While the etiquette for the Internet, or inter-netiquette, seems to evolve daily, the ground rules have been in place for over a decade now. Don’t use curse words in public forums, zip up large files before sending them, and “never go against a Sicilian when death is on the line!”
Today, as we spend nearly all of our work day online, there are more chances than ever before to come across unprofessionalism in our communications. Awkward emails, unintentional insults, misinterpreted criticism, inappropriate candor, and unprofessional “word-smithing” can have an instant affect on your professional life.
Have you upset a co-worker, client, or superior with inappropriate inter-netiquette? Then, by all means, please read on to find the four inter-netiquette rules to live by in your professional life.
1. NEVER USE ALL CAPS! AVOID WRITING IN CAPS. IT IS VERY RUDE TO CYBERSHOUT!
As more and more professionals blur the line between social media and professional communications, this tip should be implemented in every aspect of your everyday online communications. Whether you are posting an update on Facebook, emailing your boss a TPS report, or sending out the company e-newsletter, it is critical that you abide by the traditional rules of capitalization. I know it was cool to write in all caps back in high school, but this isn’t a note to your geometry class crush.
CAPITALIZING EVERY WORD IN A SENTENCE IS NOT ONLY HARD TO READ, BUT MAKES IT SEEM LIKE YOU ARE SHOUTING AT THE RECIPIENT. NO ONE LIKES BEING SHOUTED AT! SO STOP USING ALL CAPS!
Now unlock your Caps Lock button... and sorry for shouting.
2. Don't Use Smiley Faces or Winking Faces :-)
This is a slightly controversial tip, as many feel this is a personal taste issue. There is a certain argument for smiley or winking faces in emails or professional correspondence - they convey tone, sarcasm, or humor. ;-)
My argument is that it is still unprofessional to include ;-) or :-) or even ;-P in professional emails because they are, well, unprofessional, distracting, silly, and unnecessary.
You may wink at a client in a meeting, share a smile or a laugh with your boss in person, or tell a funny joke at the water cooler, but when you are writing professional correspondence, simple punctuation – i.e. exclamation point – gets the job done!
Save your smiley faces and winking icons to your personal chatting, texting, and emails. If you cannot break this habit, try using this rule of thumb: Don’t use smiley faces in a message to a client or customer until the person uses one in a message to you.
But please, by all means, keep on smiling in person!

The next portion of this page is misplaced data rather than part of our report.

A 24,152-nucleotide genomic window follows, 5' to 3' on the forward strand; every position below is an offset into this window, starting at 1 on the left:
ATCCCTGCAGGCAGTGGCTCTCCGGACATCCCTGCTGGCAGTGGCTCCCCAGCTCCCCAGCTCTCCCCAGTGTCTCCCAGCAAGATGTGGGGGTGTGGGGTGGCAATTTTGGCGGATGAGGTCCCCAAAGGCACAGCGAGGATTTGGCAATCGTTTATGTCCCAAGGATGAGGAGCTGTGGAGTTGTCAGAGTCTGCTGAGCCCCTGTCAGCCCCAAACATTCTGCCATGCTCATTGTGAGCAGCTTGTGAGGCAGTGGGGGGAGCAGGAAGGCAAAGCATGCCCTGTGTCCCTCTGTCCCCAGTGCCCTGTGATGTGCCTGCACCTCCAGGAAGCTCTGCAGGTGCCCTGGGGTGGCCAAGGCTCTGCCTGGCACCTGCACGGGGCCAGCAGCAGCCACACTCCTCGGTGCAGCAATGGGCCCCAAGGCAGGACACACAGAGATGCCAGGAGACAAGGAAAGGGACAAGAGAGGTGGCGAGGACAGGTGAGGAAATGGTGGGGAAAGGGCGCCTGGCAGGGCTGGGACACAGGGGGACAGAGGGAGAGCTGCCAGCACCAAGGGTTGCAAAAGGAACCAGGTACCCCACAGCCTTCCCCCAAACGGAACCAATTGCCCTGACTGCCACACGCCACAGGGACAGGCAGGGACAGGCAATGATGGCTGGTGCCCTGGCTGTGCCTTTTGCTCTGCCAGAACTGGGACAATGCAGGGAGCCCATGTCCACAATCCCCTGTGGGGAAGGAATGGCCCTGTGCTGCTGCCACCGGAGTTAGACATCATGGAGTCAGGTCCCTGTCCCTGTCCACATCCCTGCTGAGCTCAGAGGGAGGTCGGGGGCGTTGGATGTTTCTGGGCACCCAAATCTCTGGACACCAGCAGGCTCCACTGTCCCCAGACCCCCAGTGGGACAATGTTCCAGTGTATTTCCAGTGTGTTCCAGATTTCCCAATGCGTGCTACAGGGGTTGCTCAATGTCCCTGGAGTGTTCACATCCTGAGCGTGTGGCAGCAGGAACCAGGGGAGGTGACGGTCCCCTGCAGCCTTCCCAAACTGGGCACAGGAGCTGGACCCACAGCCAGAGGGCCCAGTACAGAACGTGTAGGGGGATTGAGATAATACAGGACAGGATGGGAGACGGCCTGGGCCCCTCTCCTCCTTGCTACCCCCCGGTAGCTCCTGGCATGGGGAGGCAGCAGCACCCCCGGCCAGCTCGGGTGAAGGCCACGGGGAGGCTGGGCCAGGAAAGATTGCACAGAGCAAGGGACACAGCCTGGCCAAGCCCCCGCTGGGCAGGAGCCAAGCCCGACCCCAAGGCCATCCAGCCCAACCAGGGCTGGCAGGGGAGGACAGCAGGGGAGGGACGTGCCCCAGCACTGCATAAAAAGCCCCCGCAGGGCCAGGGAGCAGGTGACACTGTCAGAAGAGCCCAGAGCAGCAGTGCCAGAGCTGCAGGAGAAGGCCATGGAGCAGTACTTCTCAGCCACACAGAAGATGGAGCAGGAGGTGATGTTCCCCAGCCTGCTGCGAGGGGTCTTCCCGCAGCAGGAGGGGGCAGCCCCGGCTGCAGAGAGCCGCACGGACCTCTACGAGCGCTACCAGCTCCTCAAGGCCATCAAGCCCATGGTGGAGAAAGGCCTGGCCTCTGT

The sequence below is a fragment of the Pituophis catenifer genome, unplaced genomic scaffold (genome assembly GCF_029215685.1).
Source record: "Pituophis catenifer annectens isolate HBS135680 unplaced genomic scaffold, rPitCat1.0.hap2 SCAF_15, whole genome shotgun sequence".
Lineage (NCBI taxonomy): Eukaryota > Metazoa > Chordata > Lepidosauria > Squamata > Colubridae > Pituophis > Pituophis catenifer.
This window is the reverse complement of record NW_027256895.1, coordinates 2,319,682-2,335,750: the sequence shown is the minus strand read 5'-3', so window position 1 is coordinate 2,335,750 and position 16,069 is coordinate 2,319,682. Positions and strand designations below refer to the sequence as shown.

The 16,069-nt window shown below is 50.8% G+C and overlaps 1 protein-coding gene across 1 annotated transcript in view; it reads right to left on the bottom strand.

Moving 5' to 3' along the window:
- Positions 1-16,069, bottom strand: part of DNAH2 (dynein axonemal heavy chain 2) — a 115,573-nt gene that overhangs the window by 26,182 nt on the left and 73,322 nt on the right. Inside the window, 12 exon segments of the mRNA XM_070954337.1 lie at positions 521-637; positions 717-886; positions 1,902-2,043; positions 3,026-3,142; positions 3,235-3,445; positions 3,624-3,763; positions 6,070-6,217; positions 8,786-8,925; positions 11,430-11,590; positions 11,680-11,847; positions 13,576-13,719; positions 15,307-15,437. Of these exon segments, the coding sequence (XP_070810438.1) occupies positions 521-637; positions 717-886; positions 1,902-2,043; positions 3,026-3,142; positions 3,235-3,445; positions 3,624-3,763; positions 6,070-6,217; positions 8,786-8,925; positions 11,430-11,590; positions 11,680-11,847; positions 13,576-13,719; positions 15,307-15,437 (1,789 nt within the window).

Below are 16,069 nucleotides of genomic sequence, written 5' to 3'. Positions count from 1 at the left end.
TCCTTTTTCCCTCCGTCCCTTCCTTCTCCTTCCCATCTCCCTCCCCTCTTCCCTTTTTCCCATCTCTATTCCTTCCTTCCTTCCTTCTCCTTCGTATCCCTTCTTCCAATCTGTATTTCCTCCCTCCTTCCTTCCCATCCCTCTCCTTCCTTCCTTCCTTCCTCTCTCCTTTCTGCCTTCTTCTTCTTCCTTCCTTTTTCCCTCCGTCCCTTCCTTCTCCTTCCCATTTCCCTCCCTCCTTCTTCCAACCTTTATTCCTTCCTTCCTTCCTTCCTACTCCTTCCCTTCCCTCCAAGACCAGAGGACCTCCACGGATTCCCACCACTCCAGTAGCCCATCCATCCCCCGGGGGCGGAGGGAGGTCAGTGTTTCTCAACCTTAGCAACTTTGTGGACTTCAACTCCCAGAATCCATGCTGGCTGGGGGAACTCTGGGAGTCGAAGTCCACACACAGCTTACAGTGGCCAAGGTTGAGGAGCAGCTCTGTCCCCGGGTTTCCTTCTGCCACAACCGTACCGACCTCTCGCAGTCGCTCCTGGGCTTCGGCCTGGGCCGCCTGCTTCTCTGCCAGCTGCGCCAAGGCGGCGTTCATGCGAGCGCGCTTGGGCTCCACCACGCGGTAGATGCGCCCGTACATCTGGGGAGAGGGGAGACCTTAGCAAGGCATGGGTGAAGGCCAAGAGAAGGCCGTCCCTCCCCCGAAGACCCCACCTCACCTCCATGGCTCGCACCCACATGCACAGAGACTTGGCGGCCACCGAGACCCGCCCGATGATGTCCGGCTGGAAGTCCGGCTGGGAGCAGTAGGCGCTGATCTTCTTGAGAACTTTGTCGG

3. RFUSMSS (Refrain from using SMS-Speak)
OMG, I just LMAO! What a great tip! LOL! ICBINB! (I can’t believe it’s not butter!) With more than 83 million people texting on a regular basis, a new lingo of shorthand (SMS speak) has emerged in our Internet culture.
You may already know that ‘LOL’ means “laugh out loud”, and OMG means 'oh my gosh', but it has now gotten a bit more complicated. How about BTDTGTS (Been there, done that, got the shirt)? Or BYOW (build your own website or bring your own wine)?
Do you want to waste twenty minutes? Check out this list of Chat Acronyms and SMS Shorthand by Netlingo.
Millennials use these terms all the time and are now bringing them into the work environment. If you use these terms with clients or co-workers that are not ‘hip’ to your lingo, you appear extremely unprofessional and a bit amateurish.
Even further, it appears to others that if you use these acronyms with them, you are probably going to use them with customers. Not good for your career or the perspectives of your co-workers. If you are an enthusiastic advocate for SMS-speak, more power to you. I’m in no way telling you to stop using it, but please refrain from using cultural acronyms in your job. Save them for your friends, Facebook, and personal emails.
4. Spelling and "Grammer" Errors
There is always one person in every work environment that isn’t the sharpest speller and tends to send out business emails with an embarrassing number of spelling and grammar errors.
Unlike the close-talker with garlic breath, this person probably knows they aren’t winning any office spelling bees. (This is why you should always take gum when offered!)
Word processing programs have spell-check features but still miss word mis-use, such as when you use “accept” instead of “except”. This can be a false safety net. Never rely solely on your spell-check features.
Clients and customers can be turned off very quickly by a chronic bad speller. Heck, so can bosses and co-workers. If your co-worker or boss has this problem, try this: Vaguely blame it on a client (“hey, so-and-so just called and were confused by an email you wrote them that had a small typo”) and try and offer a solution – collaborative emails with the team – i.e. you write or skim the important ones for errors.
Then you look like the good guy instead of the jerk that keeps pointing out how bad of a speller someone is. Thanks, jerk. ;) lol
Making Inter-netiquette faux pas can be extremely embarrassing, make you look a fool, and, in extreme situations, could cost you a job. For my and your own sake, try and avoid these four Inter-netiquette faux pas in your professional life.
Did I leave out any major inter-netiquette faux pas? Do you see any new rules that need to be established? Please let me know!
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